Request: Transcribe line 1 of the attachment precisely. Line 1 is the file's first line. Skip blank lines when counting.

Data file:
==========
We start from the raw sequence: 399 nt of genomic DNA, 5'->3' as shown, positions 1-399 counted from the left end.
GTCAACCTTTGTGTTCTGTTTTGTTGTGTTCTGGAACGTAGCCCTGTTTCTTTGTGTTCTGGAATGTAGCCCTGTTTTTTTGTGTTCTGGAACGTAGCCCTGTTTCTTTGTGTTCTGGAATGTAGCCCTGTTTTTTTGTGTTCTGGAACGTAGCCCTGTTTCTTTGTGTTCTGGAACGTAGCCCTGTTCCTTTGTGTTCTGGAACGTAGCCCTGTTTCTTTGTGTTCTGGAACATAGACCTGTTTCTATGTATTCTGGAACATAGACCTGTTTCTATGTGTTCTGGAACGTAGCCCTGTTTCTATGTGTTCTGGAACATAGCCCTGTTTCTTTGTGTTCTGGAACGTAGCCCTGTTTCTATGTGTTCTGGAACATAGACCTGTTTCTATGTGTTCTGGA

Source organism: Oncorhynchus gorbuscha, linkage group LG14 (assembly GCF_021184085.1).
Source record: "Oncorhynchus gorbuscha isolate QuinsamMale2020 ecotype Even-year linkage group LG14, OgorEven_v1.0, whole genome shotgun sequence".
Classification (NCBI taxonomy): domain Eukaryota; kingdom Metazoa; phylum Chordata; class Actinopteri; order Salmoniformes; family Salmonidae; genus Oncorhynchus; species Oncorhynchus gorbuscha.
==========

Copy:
We start from the raw sequence: 399 nt of genomic DNA, 5'->3' as shown, positions 1-399 counted from the left end.